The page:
A Hmong refugee, Yang came to St. Paul in 2005, after living first in Rochester, Minnesota. He received his GED in 2011 from the Adult Learning Center in Roseville, Minnesota, where he had an opportunity to work on a mural celebrating multiculturalism. He decided then to pursue an education in art. Inver Hills, he admits, was not his first choice: his sights were set on the Minneapolis College of Art and Design, the Twin Cities’ premier art school. Even with the support of his instructors and a Hmong community leader, however, Yang realized that attending MCAD was out of his reach financially. After some research, he determined that the art program at Inver Hills Community College was a readily available, affordable option. He began taking courses in the spring of 2012, and is now a semester away from acquiring an Associates of Fine Arts degree.
A degree in Fine Arts is just one of Yang’s many achievements over a lifetime marked by incredible accomplishments and equally incredible obstacles. Born in Laos in 1962, Yang grew up amidst the chaos and tragedy of the Vietnam War. His father died before he was born, which, says Yang, had a huge impact on his mental well being. He still cries when he thinks about his life in Laos. His family’s village, near vital war supply routes, was bombed frequently. Yang remembers his mother taking him out of their home and fleeing to the jungle each evening, and returning during the day.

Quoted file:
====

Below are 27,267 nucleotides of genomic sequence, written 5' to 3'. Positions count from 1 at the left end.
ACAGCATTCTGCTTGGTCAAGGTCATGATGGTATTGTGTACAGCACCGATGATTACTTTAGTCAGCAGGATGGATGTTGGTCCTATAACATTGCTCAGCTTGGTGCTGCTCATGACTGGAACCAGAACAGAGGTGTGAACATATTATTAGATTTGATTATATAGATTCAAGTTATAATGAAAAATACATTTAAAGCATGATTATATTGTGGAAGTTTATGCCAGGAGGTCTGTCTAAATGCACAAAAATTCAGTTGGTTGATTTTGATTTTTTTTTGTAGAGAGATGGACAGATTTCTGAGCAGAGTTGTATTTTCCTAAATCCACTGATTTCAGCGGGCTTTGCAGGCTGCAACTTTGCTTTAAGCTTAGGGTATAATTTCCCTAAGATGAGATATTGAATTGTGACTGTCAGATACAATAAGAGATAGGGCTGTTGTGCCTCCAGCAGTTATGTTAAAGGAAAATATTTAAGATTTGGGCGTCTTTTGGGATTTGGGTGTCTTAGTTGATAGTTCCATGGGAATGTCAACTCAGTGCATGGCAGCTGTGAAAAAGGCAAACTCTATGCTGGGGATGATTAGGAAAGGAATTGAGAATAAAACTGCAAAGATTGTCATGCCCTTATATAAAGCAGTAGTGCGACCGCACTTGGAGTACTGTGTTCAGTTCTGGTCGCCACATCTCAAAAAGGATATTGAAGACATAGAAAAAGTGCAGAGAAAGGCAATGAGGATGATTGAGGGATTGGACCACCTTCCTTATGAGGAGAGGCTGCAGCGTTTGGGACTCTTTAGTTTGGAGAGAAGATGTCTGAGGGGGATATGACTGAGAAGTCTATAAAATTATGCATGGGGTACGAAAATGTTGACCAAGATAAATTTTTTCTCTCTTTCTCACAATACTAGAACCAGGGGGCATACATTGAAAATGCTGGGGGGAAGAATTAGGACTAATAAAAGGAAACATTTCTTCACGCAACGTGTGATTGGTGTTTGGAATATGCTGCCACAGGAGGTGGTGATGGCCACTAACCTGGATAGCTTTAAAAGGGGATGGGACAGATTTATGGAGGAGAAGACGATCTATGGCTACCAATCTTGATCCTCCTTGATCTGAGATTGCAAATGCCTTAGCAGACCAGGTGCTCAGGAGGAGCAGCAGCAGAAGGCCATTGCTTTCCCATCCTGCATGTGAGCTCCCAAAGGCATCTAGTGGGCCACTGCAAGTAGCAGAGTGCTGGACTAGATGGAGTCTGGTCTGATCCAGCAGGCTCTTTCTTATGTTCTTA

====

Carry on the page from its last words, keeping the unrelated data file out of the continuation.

Because Laos was a battlefield for both Communist troops and US and South Vietnamese forces, Yang’s formative years were riddled with fear. Neutrality was impossible: the Hmong people living in Laos were forced to choose alliances. Families were separated as family members took different sides. A mother siding with the Vietnamese would be separated from children who sided with the Americans. After the war, a reunion might prove impossible. The fighting made frequent evacuations necessary. Injured neighbors and family members, unable to move with the rest of the group, might be killed and left behind.
Yang stops working on his sculpture momentarily and reflects on the past, heartbroken: “If you are looking for a movie – it’s something. But in the real world, it is sad.”